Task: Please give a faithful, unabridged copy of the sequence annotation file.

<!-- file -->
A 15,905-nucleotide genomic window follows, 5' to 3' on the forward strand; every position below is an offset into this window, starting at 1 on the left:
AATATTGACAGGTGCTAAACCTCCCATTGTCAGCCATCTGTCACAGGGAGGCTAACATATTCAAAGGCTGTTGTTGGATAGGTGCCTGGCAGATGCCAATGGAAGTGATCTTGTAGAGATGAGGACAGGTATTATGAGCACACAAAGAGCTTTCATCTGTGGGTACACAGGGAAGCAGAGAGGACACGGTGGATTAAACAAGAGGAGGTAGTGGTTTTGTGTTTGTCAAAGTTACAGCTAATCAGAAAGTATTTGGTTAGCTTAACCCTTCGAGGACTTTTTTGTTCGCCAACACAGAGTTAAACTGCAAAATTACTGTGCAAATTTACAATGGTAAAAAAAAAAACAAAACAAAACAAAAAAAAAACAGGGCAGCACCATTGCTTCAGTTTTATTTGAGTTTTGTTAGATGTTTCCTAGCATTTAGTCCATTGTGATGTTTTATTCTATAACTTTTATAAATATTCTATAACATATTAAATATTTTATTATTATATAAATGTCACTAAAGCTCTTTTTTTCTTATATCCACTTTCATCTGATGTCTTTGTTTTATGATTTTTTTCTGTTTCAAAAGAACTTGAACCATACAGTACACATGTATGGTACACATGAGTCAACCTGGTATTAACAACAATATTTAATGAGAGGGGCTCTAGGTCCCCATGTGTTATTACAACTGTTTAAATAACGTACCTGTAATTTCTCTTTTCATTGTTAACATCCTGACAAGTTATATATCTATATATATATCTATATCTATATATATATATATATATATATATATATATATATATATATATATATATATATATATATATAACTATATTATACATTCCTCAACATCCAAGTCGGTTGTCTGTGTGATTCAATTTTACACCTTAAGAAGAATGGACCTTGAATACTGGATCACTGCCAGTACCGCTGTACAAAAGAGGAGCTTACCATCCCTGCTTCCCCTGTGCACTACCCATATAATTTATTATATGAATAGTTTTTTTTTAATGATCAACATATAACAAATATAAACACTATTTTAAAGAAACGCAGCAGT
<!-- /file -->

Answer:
A 15,905-nucleotide genomic window follows, 5' to 3' on the forward strand; every position below is an offset into this window, starting at 1 on the left:
AATATTGACAGGTGCTAAACCTCCCATTGTCAGCCATCTGTCACAGGGAGGCTAACATATTCAAAGGCTGTTGTTGGATAGGTGCCTGGCAGATGCCAATGGAAGTGATCTTGTAGAGATGAGGACAGGTATTATGAGCACACAAAGAGCTTTCATCTGTGGGTACACAGGGAAGCAGAGAGGACACGGTGGATTAAACAAGAGGAGGTAGTGGTTTTGTGTTTGTCAAAGTTACAGCTAATCAGAAAGTATTTGGTTAGCTTAACCCTTCGAGGACTTTTTTGTTCGCCAACACAGAGTTAAACTGCAAAATTACTGTGCAAATTTACAATGGTAAAAAAAAAAACAAAACAAAACAAAAAAAAAACAGGGCAGCACCATTGCTTCAGTTTTATTTGAGTTTTGTTAGATGTTTCCTAGCATTTAGTCCATTGTGATGTTTTATTCTATAACTTTTATAAATATTCTATAACATATTAAATATTTTATTATTATATAAATGTCACTAAAGCTCTTTTTTTCTTATATCCACTTTCATCTGATGTCTTTGTTTTATGATTTTTTTCTGTTTCAAAAGAACTTGAACCATACAGTACACATGTATGGTACACATGAGTCAACCTGGTATTAACAACAATATTTAATGAGAGGGGCTCTAGGTCCCCATGTGTTATTACAACTGTTTAAATAACGTACCTGTAATTTCTCTTTTCATTGTTAACATCCTGACAAGTTATATATCTATATATATATCTATATCTATATATATATATATATATATATATATATATATATATATATATATATATATATATATATATAACTATATTATACATTCCTCAACATCCAAGTCGGTTGTCTGTGTGATTCAATTTTACACCTTAAGAAGAATGGACCTTGAATACTGGATCACTGCCAGTACCGCTGTACAAAAGAGGAGCTTACCATCCCTGCTTCCCCTGTGCACTACCCATATAATTTATTATATGAATAGTTTTTTTTTAATGATCAACATATAACAAATATAAACACTATTTTAAAGAAACGCAGCAGT